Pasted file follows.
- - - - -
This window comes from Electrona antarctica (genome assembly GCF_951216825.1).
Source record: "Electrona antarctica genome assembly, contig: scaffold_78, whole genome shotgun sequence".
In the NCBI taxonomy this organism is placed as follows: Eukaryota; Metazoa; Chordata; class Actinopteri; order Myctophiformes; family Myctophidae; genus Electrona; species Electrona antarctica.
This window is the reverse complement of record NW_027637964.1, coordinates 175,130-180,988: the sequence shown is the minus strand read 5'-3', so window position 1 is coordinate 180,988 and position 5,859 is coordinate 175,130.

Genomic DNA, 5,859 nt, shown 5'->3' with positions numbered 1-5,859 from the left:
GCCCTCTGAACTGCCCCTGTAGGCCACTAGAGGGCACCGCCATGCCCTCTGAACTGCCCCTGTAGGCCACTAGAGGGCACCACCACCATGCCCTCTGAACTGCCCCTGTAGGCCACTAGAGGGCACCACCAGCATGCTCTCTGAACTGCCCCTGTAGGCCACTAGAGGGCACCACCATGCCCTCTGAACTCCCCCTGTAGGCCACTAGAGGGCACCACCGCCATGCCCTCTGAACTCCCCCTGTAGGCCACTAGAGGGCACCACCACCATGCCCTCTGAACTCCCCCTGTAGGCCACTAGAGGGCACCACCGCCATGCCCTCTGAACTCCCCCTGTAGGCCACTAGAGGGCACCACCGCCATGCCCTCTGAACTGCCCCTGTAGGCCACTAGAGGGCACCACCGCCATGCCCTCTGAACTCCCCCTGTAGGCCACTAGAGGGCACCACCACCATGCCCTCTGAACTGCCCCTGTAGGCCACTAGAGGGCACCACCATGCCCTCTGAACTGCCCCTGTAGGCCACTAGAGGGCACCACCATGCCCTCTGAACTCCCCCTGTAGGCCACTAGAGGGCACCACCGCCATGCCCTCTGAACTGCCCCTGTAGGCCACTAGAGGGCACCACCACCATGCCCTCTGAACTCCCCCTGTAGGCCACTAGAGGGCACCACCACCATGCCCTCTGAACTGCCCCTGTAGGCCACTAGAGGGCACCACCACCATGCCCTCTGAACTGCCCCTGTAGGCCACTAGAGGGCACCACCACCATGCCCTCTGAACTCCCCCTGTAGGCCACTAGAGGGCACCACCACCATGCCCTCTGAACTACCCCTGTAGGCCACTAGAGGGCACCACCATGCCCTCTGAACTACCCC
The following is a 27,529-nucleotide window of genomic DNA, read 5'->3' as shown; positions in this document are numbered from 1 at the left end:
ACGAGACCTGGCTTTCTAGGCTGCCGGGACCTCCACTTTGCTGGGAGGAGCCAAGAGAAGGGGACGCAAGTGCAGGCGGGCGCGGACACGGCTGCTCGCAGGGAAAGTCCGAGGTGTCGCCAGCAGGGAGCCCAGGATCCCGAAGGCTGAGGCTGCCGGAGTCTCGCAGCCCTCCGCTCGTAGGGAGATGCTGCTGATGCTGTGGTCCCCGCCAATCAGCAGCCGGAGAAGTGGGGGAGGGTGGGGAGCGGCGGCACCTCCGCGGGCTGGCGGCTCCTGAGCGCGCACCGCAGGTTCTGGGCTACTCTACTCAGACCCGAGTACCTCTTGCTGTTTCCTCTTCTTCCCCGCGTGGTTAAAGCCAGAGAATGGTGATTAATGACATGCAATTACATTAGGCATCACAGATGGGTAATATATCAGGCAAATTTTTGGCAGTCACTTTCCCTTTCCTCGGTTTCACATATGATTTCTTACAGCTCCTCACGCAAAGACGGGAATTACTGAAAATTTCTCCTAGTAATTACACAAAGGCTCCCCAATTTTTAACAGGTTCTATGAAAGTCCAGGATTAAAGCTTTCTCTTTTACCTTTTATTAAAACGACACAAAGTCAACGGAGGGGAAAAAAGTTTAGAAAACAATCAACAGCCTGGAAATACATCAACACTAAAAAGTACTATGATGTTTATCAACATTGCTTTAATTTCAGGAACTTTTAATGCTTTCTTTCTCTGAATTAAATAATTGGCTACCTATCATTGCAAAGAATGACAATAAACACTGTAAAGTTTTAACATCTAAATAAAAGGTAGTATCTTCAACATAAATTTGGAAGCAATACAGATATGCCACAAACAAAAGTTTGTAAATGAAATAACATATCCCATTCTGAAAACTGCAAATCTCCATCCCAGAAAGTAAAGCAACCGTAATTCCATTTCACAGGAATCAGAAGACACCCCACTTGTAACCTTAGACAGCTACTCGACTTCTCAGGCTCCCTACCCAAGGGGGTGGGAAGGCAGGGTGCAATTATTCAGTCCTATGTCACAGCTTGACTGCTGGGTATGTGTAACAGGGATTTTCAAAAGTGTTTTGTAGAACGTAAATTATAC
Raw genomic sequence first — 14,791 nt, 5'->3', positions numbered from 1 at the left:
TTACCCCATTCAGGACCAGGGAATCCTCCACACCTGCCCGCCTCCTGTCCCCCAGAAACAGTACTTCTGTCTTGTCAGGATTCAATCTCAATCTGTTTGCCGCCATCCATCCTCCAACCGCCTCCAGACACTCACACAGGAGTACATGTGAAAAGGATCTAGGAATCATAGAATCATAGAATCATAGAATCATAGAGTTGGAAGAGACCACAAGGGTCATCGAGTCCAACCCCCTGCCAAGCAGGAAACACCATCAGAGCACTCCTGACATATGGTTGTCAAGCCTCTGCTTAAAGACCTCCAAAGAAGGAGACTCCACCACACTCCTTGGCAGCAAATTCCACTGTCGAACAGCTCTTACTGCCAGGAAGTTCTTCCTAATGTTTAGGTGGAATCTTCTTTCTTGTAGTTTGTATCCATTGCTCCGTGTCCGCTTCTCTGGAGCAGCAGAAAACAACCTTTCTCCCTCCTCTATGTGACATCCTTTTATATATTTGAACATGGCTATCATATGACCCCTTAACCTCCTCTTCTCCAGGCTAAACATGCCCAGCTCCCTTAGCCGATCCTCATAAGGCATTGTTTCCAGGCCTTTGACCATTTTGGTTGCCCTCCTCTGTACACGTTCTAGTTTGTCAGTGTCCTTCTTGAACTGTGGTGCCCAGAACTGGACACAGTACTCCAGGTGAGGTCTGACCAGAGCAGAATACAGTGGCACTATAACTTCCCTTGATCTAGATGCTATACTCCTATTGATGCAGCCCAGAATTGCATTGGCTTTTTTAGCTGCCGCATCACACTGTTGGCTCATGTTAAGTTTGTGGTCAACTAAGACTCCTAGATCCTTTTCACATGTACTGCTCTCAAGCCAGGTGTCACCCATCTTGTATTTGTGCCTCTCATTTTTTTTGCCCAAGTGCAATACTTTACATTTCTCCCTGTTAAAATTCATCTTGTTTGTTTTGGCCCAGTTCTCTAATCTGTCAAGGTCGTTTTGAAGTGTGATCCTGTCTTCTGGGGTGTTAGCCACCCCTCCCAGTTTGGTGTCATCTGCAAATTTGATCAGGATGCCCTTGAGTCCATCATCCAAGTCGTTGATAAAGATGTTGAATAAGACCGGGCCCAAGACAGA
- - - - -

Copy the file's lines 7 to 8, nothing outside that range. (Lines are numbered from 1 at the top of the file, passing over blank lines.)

The following is a 27,529-nucleotide window of genomic DNA, read 5'->3' as shown; positions in this document are numbered from 1 at the left end:
ACGAGACCTGGCTTTCTAGGCTGCCGGGACCTCCACTTTGCTGGGAGGAGCCAAGAGAAGGGGACGCAAGTGCAGGCGGGCGCGGACACGGCTGCTCGCAGGGAAAGTCCGAGGTGTCGCCAGCAGGGAGCCCAGGATCCCGAAGGCTGAGGCTGCCGGAGTCTCGCAGCCCTCCGCTCGTAGGGAGATGCTGCTGATGCTGTGGTCCCCGCCAATCAGCAGCCGGAGAAGTGGGGGAGGGTGGGGAGCGGCGGCACCTCCGCGGGCTGGCGGCTCCTGAGCGCGCACCGCAGGTTCTGGGCTACTCTACTCAGACCCGAGTACCTCTTGCTGTTTCCTCTTCTTCCCCGCGTGGTTAAAGCCAGAGAATGGTGATTAATGACATGCAATTACATTAGGCATCACAGATGGGTAATATATCAGGCAAATTTTTGGCAGTCACTTTCCCTTTCCTCGGTTTCACATATGATTTCTTACAGCTCCTCACGCAAAGACGGGAATTACTGAAAATTTCTCCTAGTAATTACACAAAGGCTCCCCAATTTTTAACAGGTTCTATGAAAGTCCAGGATTAAAGCTTTCTCTTTTACCTTTTATTAAAACGACACAAAGTCAACGGAGGGGAAAAAAGTTTAGAAAACAATCAACAGCCTGGAAATACATCAACACTAAAAAGTACTATGATGTTTATCAACATTGCTTTAATTTCAGGAACTTTTAATGCTTTCTTTCTCTGAATTAAATAATTGGCTACCTATCATTGCAAAGAATGACAATAAACACTGTAAAGTTTTAACATCTAAATAAAAGGTAGTATCTTCAACATAAATTTGGAAGCAATACAGATATGCCACAAACAAAAGTTTGTAAATGAAATAACATATCCCATTCTGAAAACTGCAAATCTCCATCCCAGAAAGTAAAGCAACCGTAATTCCATTTCACAGGAATCAGAAGACACCCCACTTGTAACCTTAGACAGCTACTCGACTTCTCAGGCTCCCTACCCAAGGGGGTGGGAAGGCAGGGTGCAATTATTCAGTCCTATGTCACAGCTTGACTGCTGGGTATGTGTAACAGGGATTTTCAAAAGTGTTTTGTAGAACGTAAATTATAC